92 more Post Offices closed as SAPO can’t pay landlords

  • It has been revealed that a further 92 Post Offices have been closed locally.
  • According to details shared in a recent Portfolio Committee meeting, the majority of closures resulted from failures to pay landlords.
  • This information surfaced on the back of the South African Post Office being allocated R2.4 billion during the 2023 Budget Speech.

Last week Finance Minister, Enoch Godongwana, delivered his 2023 Budget Speech, with much of the focus centred around the country’s ongoing energy crisis. One of the other concerning elements of the Speech, was the fact that R2.4 billion has been allocated to the South African Post Office (SAPO) which has struggled severely in terms of service delivery in recent years.

Now it has been revealed that this ailing entity has closed a further 92 Post Offices, with the information surfacing during a recent Portfolio Committee meeting, according to the DA.

With SAPO’s debts estimated to be R5.4 billion, the aforementioned figure per the Budget Speech only somewhat addresses the myriad issues at the entity.

“The South African Post Office is allocated R2.4 billion. The allocations for these state-owned companies will be accompanied by strict conditions to ensure sustainability, accountability and transparency. If the conditions are not met, the money will not flow,” noted Godongwana.

At the same meeting, it was also revealed that of the 92 Post Offices, 50 have been closed as a result of continued failure to pay landlords. The DA adds that by its count, some 105 Post Offices are inaccessible to SAPO at this time as a result of mismanagement.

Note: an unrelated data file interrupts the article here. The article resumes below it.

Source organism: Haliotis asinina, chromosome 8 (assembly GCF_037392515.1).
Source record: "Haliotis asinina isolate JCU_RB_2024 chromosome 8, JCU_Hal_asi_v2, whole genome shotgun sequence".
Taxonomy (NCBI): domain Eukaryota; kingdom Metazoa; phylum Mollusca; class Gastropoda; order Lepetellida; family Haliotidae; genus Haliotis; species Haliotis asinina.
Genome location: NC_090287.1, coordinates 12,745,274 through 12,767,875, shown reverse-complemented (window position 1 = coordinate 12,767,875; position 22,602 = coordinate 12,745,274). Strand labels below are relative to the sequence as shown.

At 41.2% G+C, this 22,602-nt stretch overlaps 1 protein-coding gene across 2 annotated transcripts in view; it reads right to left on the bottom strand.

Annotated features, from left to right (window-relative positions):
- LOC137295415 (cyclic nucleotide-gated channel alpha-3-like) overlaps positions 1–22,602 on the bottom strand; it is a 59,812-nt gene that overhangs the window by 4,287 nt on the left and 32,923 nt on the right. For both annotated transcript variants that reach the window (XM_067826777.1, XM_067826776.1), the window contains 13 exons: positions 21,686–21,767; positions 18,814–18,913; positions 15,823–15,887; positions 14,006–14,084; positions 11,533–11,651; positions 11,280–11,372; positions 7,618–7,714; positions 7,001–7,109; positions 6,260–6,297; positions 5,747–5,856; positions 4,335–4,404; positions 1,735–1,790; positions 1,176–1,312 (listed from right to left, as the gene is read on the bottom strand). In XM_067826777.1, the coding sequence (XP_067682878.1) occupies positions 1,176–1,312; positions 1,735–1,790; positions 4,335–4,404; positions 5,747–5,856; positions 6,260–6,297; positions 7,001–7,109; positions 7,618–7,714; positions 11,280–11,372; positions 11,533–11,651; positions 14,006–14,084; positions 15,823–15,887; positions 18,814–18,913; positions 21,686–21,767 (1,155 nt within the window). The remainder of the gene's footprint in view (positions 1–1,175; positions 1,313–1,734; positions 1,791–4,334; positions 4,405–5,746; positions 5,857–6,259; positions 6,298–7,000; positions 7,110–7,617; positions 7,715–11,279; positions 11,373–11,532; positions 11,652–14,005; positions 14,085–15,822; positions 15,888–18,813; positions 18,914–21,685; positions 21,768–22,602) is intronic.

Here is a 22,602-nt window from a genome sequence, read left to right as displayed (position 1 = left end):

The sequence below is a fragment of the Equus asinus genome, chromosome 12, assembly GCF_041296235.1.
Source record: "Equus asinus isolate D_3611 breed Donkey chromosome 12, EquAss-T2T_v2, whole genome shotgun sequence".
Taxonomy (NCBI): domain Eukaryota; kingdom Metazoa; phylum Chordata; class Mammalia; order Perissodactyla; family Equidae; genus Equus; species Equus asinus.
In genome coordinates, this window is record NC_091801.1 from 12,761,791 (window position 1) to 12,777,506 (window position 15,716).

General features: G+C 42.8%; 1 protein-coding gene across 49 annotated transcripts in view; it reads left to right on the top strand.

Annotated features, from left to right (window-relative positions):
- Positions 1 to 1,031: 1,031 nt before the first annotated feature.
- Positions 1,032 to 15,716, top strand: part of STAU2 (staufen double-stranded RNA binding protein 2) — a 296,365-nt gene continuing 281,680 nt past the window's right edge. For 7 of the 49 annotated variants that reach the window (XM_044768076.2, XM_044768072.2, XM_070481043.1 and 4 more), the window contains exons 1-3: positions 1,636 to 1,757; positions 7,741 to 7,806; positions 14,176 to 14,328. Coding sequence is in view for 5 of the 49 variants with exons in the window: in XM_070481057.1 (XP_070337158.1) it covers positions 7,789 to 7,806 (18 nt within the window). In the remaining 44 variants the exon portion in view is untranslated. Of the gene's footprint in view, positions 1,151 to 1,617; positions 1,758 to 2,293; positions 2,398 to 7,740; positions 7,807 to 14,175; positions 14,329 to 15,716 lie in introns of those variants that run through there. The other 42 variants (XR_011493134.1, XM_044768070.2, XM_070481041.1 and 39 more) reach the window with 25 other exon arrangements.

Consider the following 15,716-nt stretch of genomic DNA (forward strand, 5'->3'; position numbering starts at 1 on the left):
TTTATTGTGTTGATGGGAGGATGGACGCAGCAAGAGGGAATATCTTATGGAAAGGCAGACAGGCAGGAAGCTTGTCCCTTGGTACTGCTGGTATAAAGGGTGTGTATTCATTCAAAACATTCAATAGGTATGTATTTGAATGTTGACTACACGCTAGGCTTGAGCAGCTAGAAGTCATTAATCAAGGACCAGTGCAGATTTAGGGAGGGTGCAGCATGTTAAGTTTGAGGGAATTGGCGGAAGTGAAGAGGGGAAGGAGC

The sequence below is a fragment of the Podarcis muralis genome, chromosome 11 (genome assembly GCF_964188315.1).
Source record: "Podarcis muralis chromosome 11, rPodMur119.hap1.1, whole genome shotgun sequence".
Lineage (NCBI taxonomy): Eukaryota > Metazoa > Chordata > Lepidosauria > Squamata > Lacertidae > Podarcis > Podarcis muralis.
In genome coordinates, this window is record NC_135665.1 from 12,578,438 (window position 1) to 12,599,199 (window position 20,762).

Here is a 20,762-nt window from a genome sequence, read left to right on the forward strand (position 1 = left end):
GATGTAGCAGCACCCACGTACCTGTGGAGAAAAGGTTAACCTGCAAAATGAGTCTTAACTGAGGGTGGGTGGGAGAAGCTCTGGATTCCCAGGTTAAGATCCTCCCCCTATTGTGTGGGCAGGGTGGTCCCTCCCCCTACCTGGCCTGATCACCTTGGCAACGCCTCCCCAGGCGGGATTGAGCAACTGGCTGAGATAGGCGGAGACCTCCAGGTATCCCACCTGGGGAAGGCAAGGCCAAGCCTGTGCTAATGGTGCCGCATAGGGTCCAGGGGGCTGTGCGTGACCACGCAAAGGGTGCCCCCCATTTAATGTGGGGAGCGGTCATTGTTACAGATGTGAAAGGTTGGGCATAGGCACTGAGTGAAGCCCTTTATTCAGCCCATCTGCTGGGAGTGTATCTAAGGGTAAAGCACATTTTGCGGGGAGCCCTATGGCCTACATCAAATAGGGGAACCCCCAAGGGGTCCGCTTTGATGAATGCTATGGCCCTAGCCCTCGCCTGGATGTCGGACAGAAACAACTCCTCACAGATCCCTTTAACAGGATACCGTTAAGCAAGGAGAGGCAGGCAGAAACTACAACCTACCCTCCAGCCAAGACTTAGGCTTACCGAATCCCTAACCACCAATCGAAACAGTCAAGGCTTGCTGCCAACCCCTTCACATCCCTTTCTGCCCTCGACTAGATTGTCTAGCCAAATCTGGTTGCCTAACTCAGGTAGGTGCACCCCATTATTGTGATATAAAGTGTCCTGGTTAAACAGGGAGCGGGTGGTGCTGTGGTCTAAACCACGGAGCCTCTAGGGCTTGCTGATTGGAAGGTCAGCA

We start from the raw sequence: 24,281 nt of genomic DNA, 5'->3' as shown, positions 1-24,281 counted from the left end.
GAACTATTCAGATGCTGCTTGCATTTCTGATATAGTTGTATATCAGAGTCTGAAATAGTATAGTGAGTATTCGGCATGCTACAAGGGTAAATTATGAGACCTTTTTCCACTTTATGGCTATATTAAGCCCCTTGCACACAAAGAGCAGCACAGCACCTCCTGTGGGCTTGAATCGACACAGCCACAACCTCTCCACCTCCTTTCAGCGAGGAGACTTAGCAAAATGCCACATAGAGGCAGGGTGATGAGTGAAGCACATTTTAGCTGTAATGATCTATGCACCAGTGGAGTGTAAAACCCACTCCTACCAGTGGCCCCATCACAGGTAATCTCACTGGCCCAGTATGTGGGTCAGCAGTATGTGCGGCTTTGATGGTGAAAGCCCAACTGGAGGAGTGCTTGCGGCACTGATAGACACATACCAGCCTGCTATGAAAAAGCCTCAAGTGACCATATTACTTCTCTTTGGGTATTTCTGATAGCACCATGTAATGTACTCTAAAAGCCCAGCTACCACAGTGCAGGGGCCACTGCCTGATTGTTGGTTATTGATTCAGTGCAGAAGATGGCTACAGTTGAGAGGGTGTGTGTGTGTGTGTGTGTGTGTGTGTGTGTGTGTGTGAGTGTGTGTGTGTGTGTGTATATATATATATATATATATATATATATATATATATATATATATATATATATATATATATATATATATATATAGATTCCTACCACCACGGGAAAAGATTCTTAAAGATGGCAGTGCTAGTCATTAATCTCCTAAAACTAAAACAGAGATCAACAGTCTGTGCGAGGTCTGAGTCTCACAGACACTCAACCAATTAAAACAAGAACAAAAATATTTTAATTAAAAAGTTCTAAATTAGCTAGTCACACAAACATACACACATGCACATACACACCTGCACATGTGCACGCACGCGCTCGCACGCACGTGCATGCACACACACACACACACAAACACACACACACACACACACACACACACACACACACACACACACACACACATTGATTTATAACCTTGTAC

The party also shared some more concerning figures regarding the current state of affairs at SAPO in a mail sent out to newsletter subscribers:

  • The electricity has been cut at 22 Post Offices,
  • SAPO is in court over 341 cases of non-payment,
  • SAPO is reportedly in arrears to the amount of R338 200 000,
  • 42 of the 92 closed Offices are being done so under “optimisation” measures, according to SAPO.

Speaking anecdotally of our own experiences with SAPO in recent years, since the country came out of lockdown and restrictions were lifted, as many as three branches were closed in our area. The main one still in operation at Halfway House, which services much of the Midrand area, is suffering from severe backlogs and a lack of drivers to deliver mail.

As such, for citizens who are reliant on SAPO, not much for mail but essential services too, the fact that more are closing while the allocated budget not being enough to dig the entity out of its current hole, is very concerning indeed.


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